Thirty-four years ago, in sister publication Laser Focus World, I wrote "If laser systems are to capture an increasing share of the markets now held by lower-cost conventional tools, efforts must be made to narrow the price gap." At that time, the total global market for industrial laser systems was about $219 million, while in 2016, it was estimated (by Optech Consulting) at $12.6 billion—a 12.66% CAGR. Contrast this with the 2.2% CAGR of machine tools in the same period.
Since a short boom in 2010-2011, spurred by sales in China, global machine tool sales have dropped more than 40%, partly as a result of poor investment decisions by Chinese companies. In that same period, equivalent global industrial laser system sales increased 30%, driven by buying decisions in China and aided in no small part by reductions in unit selling prices by the laser industry. Rebounding machine tool sales are projected to grow 12% by 2020, while lasers are forecast at 20% in the same period. Is it fair to say I was a prophet before my time?
In all fairness, I have yet to reap any praise for this other bit of wisdom posited in that Laser Focus World article: "As the industry matures, and as substantial markets develop for processing systems, laser manufacturers will recognize the need for standardization as a means to facilitate customer purchasing priorities and, perhaps to increase market penetration and the competitive position of the laser versus other competing technologies." Oh well, one can't be right all the time.
The selection of diverse features in this issue is truly international in scope, reflecting the global reach of Industrial Laser Solutions. From the US, Rajesh Patel and colleagues at Spectra-Physics compare lasers with nanosecond to femtosecond pulse widths in various micromachining applications, and discuss economic implications for pulse width selection (see page 21). Martynas Barkauskas and co-authors at Light Conversion in Lithuania describe how ultrafast lasers are finding their way into manufacturing applications requiring high-quality ablation and precision cutting, transforming the manufacturing of medical devices and small-scale parts (see page 25).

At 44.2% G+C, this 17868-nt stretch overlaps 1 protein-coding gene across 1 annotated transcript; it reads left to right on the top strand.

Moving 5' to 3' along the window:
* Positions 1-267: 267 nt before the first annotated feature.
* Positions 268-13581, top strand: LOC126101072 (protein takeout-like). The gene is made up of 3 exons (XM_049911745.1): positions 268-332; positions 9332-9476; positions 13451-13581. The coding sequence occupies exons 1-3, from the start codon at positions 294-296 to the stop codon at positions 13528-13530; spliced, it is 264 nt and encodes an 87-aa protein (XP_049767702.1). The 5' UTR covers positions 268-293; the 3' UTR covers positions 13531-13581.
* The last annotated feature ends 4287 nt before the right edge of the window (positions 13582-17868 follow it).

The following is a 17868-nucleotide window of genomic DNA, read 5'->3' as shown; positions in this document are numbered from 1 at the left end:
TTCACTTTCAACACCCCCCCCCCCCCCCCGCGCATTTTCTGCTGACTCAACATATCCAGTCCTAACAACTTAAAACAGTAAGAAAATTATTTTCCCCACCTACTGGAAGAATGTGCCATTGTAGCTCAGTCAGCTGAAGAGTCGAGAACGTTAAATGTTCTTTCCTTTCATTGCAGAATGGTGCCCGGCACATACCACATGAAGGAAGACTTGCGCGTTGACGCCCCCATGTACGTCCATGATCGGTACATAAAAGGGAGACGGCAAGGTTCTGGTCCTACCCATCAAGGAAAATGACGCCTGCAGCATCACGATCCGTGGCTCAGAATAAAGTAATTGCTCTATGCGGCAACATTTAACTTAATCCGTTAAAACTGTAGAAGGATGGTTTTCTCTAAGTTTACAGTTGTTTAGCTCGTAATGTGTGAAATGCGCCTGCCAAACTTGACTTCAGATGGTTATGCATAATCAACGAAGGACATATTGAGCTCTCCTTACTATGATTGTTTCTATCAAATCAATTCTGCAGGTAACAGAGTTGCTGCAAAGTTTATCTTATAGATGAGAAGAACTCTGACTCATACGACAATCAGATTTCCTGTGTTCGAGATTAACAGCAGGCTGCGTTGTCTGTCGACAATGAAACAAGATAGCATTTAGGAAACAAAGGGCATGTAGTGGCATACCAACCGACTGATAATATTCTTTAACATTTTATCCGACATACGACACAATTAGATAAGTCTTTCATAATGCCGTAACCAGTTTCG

In the UK, Lindley Pate (Hope Technology) says that a fiber laser cutter, replacing CO2 units, has become an essential tool for producing bicycle brake discs and sprockets that his company manufactures (see page 2). Jeff Dulaney (LSP Technologies) tells the story of laser peening from its early adoption by the U.S. Air Force to the modern commercialization of diode-pumped laser peening systems integrated into manufacturing processes around the world (see page 12). Metallurgically bonding metals to extend the life of essential drilling machinery components is one aspect of Australian company LaserBond—in our cover story, Allan Morton projects ongoing laser cladding development work could increase drill performance times up to five times (see page 8).
From Japan, Yuji Imamiya and associates at Mitsubishi Heavy Industries Machine Tool describe a deep-ultraviolet laser drilling system that makes holes measuring a minimum of 10μm in diameter with an aspect ratio of 10 (see page 17). Finally, from Israel, to meet today's demand for high throughput and accuracy in laser processing, Jason Goerges (ACS Motion Control) details motion control systems that offer a new approach to integrate functionality while still providing systems developers the ability to customize functionality for specific applications or machine topologies (see page 28).